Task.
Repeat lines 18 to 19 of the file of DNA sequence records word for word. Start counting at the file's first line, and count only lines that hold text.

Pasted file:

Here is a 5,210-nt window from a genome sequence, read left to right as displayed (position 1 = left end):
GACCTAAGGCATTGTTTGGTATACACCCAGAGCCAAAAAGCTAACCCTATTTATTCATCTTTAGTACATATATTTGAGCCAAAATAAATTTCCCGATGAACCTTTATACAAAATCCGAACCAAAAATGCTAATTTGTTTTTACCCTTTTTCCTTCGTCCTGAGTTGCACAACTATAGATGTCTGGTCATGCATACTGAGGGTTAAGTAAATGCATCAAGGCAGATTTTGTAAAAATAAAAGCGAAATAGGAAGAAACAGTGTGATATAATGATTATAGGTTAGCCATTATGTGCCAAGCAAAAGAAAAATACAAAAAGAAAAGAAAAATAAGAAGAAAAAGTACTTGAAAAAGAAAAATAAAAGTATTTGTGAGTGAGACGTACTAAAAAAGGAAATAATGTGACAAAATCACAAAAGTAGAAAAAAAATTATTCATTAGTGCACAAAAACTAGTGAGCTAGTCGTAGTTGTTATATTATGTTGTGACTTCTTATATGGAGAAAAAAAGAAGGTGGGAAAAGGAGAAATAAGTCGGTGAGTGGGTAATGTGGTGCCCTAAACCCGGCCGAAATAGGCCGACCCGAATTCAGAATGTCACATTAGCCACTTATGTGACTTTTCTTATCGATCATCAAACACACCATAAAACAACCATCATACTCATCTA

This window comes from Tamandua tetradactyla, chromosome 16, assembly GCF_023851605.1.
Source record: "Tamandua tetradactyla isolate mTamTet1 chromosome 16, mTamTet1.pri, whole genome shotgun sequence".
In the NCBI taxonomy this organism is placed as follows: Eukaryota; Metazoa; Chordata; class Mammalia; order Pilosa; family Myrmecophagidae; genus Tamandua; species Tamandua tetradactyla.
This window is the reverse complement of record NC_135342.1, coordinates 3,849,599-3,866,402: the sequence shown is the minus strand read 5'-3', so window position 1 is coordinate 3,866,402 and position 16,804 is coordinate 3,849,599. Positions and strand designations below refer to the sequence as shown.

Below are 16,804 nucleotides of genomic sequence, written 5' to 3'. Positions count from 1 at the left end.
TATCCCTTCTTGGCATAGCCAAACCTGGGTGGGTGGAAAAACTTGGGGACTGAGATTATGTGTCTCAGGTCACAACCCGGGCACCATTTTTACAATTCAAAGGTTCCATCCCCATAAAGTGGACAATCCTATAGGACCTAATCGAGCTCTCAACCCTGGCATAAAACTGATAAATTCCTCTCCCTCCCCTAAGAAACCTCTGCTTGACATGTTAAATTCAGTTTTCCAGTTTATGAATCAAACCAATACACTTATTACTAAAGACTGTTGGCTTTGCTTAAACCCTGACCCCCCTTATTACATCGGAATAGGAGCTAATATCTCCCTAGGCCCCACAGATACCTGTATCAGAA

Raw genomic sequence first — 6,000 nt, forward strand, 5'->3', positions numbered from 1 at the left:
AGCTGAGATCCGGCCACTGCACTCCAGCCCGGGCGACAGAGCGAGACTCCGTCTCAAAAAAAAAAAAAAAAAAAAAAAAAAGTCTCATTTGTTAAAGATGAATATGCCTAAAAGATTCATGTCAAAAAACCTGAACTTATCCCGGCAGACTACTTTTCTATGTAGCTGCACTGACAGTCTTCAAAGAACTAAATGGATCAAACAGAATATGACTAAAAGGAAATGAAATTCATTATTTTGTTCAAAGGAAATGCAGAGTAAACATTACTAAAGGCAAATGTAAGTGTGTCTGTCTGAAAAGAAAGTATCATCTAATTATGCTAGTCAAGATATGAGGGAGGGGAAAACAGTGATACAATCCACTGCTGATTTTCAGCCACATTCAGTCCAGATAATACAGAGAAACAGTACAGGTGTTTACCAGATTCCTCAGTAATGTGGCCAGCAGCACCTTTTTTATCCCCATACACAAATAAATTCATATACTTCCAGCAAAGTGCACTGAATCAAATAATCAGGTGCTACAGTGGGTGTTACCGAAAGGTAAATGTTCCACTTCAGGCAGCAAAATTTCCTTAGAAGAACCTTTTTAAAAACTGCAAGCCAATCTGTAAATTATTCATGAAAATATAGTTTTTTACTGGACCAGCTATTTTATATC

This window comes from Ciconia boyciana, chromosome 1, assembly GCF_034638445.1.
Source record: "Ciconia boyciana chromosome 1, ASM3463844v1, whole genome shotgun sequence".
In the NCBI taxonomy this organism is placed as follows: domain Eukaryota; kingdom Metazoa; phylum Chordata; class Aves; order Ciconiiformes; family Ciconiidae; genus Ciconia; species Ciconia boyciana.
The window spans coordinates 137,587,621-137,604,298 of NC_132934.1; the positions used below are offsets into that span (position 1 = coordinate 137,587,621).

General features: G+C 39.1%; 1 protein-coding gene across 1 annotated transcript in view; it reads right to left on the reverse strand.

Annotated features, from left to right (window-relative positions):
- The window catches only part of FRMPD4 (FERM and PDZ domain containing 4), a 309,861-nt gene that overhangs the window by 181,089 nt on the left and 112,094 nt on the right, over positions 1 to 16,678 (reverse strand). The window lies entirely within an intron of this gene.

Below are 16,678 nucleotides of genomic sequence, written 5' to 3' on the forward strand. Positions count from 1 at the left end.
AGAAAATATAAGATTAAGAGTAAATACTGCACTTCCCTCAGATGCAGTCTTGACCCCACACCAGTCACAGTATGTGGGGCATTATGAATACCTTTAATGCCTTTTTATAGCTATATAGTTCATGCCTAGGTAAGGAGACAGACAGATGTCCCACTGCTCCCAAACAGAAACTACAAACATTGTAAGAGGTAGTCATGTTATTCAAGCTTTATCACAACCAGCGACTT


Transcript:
Below are 16,678 nucleotides of genomic sequence, written 5' to 3' on the forward strand. Positions count from 1 at the left end.
AGAAAATATAAGATTAAGAGTAAATACTGCACTTCCCTCAGATGCAGTCTTGACCCCACACCAGTCACAGTATGTGGGGCATTATGAATACCTTTAATGCCTTTTTATAGCTATATAGTTCATGCCTAGGTAAGGAGACAGACAGATGTCCCACTGCTCCCAAACAGAAACTACAAACATTGTAAGAGGTAGTCATGTTATTCAAGCTTTATCACAACCAGCGACTT